The Blood Brothers Present... The New Guignol
nytheatre.com review by Will Fulton
October 28, 2009
Le Theatre du Grand-Guignol operated in Paris from 1897 to 1962, and was best known for its short, gory, naturalistic, horror plays. Most popular between the wars, patrons would attend to see five or six plays in an evening, often based on headlines and urban legends of the day. The shows were noted for their innovative and gory special effects, and have their legacy perhaps more in contemporary crime procedural television and horror films than in theatre.
Thus it is entirely appropriate that Nosedive Productions revive this notorious form as Halloween approaches with The Blood Brothers Present...The New Guignol, an evening of new Guignol-esque plays written by Danny Bowes, James Comtois, and Mac Rogers, and directed by Pete Boisvert, Rebecca Comtois, Stephanie Cox-Williams, Abe Goldfarb, Matt Johnston, and Patrick Shearer. The titular Blood Brothers (played with charm and confidence by Boisvert and Shearer) guide the audience through seven horrible vignettes all taken directly from recent headlines (think incest, decapitation, cannibalism). Smartly, every piece is followed by a projection of the actual news clipping, driving home their professed thesis of revealing the inexplicable and unpredictable darkness that seethes beneath the surface of human nature and can rear its ugly head at any time and in any person. The form and spirit of the evening is an admirable tribute to the Grand Guignol's peculiar moment in theatrical history.
Despite an abundance of directors and writers, the whole evening feels remarkably unified. Arnold Bueso's scenic design is stripped to a functional minimum and Sarah Riffe and Madame Rosebud's costumes simply and effectively express the character's archetypes. Shearer's sound design is reasonably effective, if perhaps a little underdeveloped. Though, given that he is also directing, producing, and performing, he certainly cannot be criticized for slacking off. The designs as a whole are spare with a bent towards realism, and ultimately felt true to the spirit of the original.
The only area in which this minimalism became a problem was special effects. The Grand Guignol was seminal in the development and popularization of modern special effects, and as such I was excited to see eye-gougings, throat-slashings, and dismemberments. There are a handful of gory special effects, but as a whole it is lacking in blood. Those that are there are good and upsetting, but they are fewer and farther between than I would have liked. For example, the night's strongest effect, and perhaps most genuinely upsetting moment, is a particularly gory and realistic injury that is revealed by an E.R. doctor. It is not a moment for the squeamish. But on learning the story of how the injury occurred, I was left wishing that the event itself had been the scene, rather than its aftermath.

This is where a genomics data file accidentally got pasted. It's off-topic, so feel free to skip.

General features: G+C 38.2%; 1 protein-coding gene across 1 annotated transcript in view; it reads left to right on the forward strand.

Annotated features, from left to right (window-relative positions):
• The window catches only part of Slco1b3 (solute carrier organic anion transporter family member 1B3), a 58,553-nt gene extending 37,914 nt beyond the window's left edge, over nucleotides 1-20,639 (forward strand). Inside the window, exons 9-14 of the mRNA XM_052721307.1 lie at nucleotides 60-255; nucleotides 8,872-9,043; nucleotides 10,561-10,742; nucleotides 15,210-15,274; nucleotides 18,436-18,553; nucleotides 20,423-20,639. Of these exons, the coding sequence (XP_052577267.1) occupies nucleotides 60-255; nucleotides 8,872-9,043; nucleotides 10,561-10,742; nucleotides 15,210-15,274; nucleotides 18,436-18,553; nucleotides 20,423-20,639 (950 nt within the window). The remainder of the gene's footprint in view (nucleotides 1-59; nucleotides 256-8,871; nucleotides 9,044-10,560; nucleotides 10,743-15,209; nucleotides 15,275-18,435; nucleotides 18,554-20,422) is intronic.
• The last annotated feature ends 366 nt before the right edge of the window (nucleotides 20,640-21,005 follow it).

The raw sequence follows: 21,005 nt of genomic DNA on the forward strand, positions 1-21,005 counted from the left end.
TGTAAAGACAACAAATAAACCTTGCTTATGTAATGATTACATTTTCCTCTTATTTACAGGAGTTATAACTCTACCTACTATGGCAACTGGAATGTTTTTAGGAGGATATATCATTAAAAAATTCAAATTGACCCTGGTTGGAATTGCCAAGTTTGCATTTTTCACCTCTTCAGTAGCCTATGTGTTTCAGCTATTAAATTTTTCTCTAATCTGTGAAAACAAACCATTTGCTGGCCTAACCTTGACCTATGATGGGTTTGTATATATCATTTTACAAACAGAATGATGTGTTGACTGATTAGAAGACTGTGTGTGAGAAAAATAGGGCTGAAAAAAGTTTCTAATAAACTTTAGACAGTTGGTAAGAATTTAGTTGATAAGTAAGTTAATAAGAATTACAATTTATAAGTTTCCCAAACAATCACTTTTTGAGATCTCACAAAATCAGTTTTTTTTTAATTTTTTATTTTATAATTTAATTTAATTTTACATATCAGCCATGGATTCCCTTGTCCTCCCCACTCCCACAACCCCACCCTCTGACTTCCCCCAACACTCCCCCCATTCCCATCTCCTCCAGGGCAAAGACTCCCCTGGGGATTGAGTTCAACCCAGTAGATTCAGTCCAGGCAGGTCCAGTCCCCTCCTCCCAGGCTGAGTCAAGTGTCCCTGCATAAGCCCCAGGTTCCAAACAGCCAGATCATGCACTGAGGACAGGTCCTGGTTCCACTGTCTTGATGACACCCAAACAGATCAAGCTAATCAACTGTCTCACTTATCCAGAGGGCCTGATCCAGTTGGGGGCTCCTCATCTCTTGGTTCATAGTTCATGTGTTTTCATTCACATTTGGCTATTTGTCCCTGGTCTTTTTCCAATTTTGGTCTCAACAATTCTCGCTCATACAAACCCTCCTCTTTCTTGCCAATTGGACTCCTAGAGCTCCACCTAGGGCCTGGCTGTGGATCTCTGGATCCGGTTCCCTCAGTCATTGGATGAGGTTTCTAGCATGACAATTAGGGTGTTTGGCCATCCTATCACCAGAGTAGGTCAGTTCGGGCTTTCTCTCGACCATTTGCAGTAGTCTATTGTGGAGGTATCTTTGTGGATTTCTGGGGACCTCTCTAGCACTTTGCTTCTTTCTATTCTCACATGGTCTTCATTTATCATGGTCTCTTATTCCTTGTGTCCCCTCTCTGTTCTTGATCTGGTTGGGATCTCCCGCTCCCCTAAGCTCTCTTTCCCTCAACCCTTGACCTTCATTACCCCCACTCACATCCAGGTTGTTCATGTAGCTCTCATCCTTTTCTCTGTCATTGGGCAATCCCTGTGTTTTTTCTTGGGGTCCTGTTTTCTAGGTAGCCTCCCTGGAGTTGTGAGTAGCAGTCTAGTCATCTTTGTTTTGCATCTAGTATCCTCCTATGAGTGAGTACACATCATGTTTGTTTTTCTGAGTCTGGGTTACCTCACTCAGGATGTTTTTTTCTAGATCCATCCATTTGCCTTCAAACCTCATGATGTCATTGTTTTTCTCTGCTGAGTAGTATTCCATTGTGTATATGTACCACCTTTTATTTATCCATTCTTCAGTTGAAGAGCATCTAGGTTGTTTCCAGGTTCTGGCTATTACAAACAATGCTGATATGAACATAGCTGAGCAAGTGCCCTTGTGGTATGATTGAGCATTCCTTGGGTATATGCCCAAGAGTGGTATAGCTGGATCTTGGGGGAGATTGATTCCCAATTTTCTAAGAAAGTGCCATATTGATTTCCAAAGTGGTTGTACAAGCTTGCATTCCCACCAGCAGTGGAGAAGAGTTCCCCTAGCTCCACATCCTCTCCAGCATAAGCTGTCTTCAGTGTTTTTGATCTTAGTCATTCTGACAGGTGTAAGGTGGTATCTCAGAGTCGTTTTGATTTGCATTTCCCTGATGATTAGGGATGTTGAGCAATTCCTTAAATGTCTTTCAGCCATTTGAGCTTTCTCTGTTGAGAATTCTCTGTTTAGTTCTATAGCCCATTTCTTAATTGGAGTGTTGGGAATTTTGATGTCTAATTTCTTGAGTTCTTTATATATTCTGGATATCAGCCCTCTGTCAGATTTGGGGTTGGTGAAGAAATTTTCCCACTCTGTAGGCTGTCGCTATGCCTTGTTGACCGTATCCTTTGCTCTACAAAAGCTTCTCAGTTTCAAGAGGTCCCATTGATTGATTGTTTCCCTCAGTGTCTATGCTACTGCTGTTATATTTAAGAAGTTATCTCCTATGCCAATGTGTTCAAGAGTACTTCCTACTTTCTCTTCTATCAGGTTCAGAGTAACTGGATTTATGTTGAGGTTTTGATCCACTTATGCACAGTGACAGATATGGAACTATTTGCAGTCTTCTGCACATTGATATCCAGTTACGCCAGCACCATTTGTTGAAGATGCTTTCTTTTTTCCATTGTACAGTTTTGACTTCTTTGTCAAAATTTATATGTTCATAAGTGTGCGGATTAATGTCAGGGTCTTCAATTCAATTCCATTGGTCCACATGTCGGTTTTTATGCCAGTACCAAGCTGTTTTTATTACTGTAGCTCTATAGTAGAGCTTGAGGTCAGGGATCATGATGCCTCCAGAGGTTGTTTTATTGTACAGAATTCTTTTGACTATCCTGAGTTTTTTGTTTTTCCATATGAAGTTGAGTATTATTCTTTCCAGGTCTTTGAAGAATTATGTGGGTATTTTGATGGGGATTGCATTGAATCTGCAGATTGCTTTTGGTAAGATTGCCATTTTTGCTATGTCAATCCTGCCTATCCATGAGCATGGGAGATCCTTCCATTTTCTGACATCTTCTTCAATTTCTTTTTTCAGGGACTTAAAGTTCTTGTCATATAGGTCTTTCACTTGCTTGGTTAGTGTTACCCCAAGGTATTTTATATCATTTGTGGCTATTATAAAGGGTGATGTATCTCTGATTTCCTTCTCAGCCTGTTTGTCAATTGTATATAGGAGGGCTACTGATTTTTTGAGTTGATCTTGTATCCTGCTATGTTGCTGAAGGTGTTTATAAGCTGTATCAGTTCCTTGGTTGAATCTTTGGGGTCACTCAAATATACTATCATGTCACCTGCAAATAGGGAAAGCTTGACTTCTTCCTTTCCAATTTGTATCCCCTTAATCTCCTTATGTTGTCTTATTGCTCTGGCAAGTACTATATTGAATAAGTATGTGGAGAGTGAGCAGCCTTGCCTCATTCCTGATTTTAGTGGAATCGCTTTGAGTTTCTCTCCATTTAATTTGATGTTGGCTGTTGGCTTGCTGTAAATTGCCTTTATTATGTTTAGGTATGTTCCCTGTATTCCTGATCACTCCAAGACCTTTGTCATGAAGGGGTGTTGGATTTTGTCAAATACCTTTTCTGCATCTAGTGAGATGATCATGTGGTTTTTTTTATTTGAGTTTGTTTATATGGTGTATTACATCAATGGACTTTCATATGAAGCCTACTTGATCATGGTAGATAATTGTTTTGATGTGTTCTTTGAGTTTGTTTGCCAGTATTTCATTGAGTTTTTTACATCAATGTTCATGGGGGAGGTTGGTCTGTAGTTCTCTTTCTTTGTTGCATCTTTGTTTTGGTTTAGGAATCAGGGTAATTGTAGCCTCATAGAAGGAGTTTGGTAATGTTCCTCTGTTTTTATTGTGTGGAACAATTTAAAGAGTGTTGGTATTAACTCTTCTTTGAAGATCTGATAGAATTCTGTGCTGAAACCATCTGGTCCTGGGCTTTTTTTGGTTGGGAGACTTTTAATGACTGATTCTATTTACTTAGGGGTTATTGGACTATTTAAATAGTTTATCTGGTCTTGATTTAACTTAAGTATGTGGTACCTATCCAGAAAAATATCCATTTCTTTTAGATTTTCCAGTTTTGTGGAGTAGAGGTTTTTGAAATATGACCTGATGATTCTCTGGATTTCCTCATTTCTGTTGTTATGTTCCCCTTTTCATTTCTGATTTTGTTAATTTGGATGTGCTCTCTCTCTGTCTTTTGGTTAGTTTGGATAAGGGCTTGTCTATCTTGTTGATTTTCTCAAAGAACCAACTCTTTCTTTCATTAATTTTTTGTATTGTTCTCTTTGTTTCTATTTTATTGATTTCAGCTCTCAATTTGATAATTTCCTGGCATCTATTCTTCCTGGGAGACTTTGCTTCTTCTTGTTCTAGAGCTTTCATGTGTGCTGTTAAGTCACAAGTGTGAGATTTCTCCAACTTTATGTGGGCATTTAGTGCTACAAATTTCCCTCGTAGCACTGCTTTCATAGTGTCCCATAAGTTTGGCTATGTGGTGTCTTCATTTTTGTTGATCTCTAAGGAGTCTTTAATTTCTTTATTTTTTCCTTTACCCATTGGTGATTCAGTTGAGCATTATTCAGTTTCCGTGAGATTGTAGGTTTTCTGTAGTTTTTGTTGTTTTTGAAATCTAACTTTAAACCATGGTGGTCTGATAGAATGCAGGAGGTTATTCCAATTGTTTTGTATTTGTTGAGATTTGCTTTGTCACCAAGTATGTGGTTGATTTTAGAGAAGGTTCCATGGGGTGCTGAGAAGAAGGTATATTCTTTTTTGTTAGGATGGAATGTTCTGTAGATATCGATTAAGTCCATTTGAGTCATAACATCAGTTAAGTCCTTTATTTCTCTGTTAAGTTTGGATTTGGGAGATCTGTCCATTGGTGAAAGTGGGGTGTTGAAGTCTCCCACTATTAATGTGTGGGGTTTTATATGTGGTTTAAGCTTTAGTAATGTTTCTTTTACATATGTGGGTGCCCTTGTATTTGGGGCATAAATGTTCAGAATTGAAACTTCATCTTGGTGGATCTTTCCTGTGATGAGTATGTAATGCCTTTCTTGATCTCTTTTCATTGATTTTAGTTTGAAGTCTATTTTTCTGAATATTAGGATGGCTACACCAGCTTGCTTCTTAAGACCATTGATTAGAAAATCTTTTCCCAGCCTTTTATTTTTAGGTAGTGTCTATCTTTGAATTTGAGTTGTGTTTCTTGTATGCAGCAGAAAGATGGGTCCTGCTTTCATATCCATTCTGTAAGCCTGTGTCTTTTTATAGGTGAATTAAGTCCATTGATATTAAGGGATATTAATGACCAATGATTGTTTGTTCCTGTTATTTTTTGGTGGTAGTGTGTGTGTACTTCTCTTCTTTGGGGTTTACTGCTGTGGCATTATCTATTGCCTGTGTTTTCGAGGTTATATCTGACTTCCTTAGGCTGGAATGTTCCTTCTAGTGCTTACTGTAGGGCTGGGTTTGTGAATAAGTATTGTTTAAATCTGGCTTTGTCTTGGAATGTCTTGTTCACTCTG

While the horror may be lacking, the dark humor, also characteristic of the genre, is generally on the mark. The Brothers' banter is sharply written and has a few fantastically self-aware moments ("I do sound like the Crypt Keeper..."). The ensemble cast is cohesive with no particularly strong or weak links. For the most part people play to type, but it feels appropriate for the piece. Though not as visceral an experience as I had hoped going in, The New Guignol is an earnest and loving tribute to the original. Despite a lack of blood and some structural inconsistencies, it is fun, which is a value that cannot be overestimated, and it ultimately serves as an effective reminder that every day we are precariously poised on the edge of chaos.